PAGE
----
RIO DE JANEIRO – As a younger man my policy was to not discuss politics or religion as it seemed to provoke conflict and kill my buzz. Now as a slightly older man, I still tend to shy away from debating these topics due to a growing awareness of my fallibility, and understanding the massive complexity of the issues.

Stone Korshak, Editor and Publisher of The Rio Times.

For starters, this week the Belo Monte Dam moved forward a key step and development was bid and won by a Brazilian conglomerate. Horrible for the Amazon residents and environment, potentially good for clean energy to pull the region from poverty.

Then there is the Brazilian Landless Worker’s Movement, or Movimento dos Trabalhadores Rurais Sem Terra (MST). Anarchy for the citizens having their land stolen out from under them my hoards of undesirables, great for the underprivileged otherwise lacking opportunity to escape exploitative poverty.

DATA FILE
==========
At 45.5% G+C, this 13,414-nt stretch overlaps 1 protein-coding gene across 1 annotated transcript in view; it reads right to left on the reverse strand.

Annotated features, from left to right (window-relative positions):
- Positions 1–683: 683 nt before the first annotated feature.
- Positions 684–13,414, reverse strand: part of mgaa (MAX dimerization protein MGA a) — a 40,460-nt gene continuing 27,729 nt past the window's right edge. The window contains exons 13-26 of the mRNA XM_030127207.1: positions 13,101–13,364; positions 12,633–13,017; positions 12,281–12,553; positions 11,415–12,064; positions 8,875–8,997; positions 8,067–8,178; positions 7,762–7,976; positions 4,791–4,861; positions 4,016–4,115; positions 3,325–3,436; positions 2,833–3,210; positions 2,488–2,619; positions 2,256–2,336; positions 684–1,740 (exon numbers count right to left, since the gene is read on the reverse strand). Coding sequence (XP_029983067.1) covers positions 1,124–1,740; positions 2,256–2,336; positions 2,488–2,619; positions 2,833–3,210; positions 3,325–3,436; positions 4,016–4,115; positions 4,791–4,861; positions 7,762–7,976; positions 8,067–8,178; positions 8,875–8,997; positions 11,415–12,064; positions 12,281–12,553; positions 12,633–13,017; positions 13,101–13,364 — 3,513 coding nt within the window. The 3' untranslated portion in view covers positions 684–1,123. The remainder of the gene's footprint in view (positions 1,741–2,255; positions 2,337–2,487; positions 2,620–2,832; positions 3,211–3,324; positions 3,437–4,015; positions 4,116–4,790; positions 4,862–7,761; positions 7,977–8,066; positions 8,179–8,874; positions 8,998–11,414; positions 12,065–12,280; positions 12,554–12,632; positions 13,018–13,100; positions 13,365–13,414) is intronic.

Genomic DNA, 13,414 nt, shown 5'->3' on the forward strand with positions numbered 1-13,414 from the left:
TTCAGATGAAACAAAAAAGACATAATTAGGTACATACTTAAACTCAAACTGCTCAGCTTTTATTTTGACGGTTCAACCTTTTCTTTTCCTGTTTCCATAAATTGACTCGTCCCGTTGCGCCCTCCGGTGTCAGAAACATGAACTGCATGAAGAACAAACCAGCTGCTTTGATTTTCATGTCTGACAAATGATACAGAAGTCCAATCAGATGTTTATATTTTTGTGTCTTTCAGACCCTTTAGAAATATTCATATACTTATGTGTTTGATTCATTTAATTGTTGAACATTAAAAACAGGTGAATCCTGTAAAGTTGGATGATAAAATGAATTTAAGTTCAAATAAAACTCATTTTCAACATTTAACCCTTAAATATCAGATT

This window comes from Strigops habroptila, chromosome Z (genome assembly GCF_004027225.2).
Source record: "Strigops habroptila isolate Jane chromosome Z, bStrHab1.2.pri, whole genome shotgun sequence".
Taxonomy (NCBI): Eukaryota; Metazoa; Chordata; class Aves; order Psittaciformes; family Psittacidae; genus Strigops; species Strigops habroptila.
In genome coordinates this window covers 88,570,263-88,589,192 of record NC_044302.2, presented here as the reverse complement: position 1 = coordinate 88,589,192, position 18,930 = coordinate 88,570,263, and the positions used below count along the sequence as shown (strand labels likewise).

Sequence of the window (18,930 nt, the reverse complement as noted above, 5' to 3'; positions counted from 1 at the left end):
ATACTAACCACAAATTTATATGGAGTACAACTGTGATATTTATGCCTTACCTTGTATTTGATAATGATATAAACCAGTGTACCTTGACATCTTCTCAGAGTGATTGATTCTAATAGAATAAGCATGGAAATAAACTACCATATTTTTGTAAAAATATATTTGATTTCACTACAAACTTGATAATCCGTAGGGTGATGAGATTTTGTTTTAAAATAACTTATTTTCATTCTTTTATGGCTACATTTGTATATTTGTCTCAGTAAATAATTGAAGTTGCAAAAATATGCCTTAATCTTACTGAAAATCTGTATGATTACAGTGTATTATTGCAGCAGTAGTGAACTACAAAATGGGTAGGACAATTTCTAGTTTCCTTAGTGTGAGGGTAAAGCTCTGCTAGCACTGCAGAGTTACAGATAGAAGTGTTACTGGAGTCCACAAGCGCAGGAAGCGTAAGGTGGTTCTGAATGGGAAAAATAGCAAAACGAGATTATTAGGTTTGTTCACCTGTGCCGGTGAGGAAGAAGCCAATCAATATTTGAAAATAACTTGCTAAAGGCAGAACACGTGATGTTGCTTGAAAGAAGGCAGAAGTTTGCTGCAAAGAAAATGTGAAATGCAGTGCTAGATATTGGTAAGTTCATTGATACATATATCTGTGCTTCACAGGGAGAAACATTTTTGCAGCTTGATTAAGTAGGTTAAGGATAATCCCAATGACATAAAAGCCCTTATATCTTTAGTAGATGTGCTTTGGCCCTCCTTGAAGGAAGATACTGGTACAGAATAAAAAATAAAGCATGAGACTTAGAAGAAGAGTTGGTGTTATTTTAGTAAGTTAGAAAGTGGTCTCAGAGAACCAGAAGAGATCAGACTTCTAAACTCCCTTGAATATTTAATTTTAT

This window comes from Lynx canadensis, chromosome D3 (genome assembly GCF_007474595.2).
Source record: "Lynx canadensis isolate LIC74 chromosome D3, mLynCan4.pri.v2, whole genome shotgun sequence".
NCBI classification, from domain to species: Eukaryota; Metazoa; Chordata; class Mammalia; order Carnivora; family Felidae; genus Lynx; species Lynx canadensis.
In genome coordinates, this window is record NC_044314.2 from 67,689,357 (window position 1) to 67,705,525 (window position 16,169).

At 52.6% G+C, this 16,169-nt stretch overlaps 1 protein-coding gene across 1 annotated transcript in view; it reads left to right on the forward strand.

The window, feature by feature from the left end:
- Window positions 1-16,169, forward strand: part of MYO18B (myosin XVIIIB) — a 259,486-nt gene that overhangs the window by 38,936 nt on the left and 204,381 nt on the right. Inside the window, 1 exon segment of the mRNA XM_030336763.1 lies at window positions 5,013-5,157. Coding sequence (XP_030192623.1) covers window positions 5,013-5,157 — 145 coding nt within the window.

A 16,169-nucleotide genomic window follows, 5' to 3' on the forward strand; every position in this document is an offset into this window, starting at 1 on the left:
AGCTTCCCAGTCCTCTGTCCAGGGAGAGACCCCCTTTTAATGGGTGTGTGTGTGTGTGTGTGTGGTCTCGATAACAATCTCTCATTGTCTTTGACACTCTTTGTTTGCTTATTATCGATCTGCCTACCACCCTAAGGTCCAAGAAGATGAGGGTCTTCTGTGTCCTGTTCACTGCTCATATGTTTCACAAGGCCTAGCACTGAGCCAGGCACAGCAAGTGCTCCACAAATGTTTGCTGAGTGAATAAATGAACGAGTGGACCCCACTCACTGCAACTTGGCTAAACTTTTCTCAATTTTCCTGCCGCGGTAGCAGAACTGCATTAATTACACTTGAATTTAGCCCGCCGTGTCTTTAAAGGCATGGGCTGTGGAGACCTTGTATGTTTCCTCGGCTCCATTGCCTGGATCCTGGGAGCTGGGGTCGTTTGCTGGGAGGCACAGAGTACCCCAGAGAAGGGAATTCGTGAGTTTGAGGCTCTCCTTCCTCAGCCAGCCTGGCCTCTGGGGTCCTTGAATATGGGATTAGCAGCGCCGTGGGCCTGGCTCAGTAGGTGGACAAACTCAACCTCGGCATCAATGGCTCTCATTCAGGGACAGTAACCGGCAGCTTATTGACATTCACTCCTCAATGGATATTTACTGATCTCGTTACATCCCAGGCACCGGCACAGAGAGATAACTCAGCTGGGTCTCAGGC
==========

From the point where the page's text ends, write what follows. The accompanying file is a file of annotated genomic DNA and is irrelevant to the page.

The other big issue is Brazil supporting soft diplomacy in the face of Iranian nuclear development. Bad for stability in the region and certainly not helping U.S. interests, and also bad for stability in the region and certainly not helping U.S. interests (that was on purpose as one’s perspective defines the implications of that statement).

Although truth-be-told it’s not only politics and religion that spark so much controversy. For instance, cosmetic surgery seems to be a hot issue, and there is growing concern over false advertising as scores of surprised parents gaze upon their children born with unfamiliar physical characteristics (joking of course).


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